Media Agencies Under Siege: How to win the war


To explore the media landscape and state of digital marketing today, Adotas caught up with Bob Ray, CEO (pictured below) of DWA Media.

Q: What purpose does a media agency serve in in this day and age, especially given the onslaught of media and marketing automation solutions?

A: Marketers have more choices than ever before, and with the advent of machine learning and automation, agencies have had to make a case for the value of traditional services. For media agencies, experience working with available mar- and ad-technology solutions is table stakes. The real value is managing data to improve segmentation and the orchestration of more effective advertising that delivers more value to the consumer. Clients do not need non-measurable efficient solutions, they needs predictive outcomes. An agency that can deliver solutions that takes advantage of new technology, and shows real results, will become the next generation leaders in the agency space. Ultimately, its about turning data into customers.

Q: What’s the biggest threat to media agencies today?

A: Big brands continue to take more media capabilities in house. A lot of the mar- and ad-tech partners we work with have helped brands build out internal teams that are well versed in their platforms. Marketers want to spend less to reach audiences, so agencies must contend with stretching a client’s budget and taking less of a cut to meet client demands.

Q: What do you foresee being the biggest change to digital marketing in the next three years?

A: Consumers’ digital personas will become more robust and exact, due to the continued digitization household appliances, vehicles, and personal devices. Because of this, one’s digital experience will be more immersive, interactive, and influenced by advertising. The concept of native advertising will evolve to be more seamless to the overall digital experience. Younger generations are leading the charge in making a large portion of their personal data available to advertisers, either through the use of social networks or online usage. In turn, these young consumers will grow to demand more personalization out of the advertising they receive.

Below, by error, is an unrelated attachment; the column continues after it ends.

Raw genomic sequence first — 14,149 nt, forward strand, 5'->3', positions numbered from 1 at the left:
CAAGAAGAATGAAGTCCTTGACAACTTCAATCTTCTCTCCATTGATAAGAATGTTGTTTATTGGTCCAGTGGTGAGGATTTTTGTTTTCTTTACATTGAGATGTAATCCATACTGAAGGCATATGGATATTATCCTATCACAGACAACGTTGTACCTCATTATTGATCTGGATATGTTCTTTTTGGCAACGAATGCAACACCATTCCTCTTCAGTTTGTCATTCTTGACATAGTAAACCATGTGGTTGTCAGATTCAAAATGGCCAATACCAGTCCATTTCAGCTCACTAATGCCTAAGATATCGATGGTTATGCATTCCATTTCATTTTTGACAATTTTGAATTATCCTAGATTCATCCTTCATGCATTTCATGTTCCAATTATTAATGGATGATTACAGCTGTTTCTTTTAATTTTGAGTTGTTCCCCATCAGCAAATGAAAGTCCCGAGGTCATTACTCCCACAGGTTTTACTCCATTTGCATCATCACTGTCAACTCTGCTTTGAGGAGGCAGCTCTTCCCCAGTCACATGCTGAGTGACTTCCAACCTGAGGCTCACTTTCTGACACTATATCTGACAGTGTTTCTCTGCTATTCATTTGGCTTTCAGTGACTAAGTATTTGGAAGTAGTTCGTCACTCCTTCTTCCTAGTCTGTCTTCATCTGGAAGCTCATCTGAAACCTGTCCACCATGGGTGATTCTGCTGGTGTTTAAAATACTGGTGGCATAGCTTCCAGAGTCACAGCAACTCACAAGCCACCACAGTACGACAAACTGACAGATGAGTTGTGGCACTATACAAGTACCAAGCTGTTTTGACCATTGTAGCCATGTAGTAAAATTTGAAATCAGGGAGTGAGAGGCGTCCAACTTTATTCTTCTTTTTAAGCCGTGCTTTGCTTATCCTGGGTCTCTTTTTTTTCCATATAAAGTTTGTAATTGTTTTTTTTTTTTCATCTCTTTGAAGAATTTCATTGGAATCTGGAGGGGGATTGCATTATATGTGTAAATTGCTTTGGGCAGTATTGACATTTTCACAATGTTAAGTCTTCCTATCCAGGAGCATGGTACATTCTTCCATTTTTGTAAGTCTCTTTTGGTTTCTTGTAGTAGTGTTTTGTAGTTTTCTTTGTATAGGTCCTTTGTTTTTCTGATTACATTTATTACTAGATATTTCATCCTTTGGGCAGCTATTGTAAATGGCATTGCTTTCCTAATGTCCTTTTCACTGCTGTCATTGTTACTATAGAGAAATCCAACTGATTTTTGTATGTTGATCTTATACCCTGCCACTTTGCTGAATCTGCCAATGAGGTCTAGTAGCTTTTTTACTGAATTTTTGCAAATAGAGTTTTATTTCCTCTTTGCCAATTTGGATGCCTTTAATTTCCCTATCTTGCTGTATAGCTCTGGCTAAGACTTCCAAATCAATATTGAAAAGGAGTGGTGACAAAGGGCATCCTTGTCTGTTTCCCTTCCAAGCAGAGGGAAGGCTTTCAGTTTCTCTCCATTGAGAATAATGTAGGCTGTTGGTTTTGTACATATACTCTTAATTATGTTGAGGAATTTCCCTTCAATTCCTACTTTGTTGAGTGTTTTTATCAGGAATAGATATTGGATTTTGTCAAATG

Q: What do you foresee being the biggest challenge digital marketers will face in the next three years?

A: Correlating investments among multiple media channels will continue to be very difficult for marketers, as will selecting the correct message to communicate to consumers through each channel. The bigger issue will be how to create the correct value equation between brands and consumers around identity and access to content. The next three years will likely determine where that balances out.

Q: How can media agencies adapt to the fragmentation of their clients’ audiences and changing behaviors?

A: Media agencies will need to be able to provide clients with a clear view of how their audiences are behaving in current and new channels, and how to message them accordingly. Identifying which channels are for research versus buying versus entertainment is key. Doing so helps a media agency identify a person across different channels and map his or her journey, effectively taking the guesswork out of advertising.

Since joining DWA in 2012, Bob Ray’s main focus has been on helping customers develop next-generation communications plans by providing strategic insights into how media influences technology buyers. He has spent more than a decade as a senior strategist and marketer at several Fortune 500 technology companies. More recently he built and led agencies in New York and San Francisco, working withclients such as VMware, Quantum, and Dell. is CEO of DWA Media. He joined DWA in 2012 and before that, he was president at Gyro.


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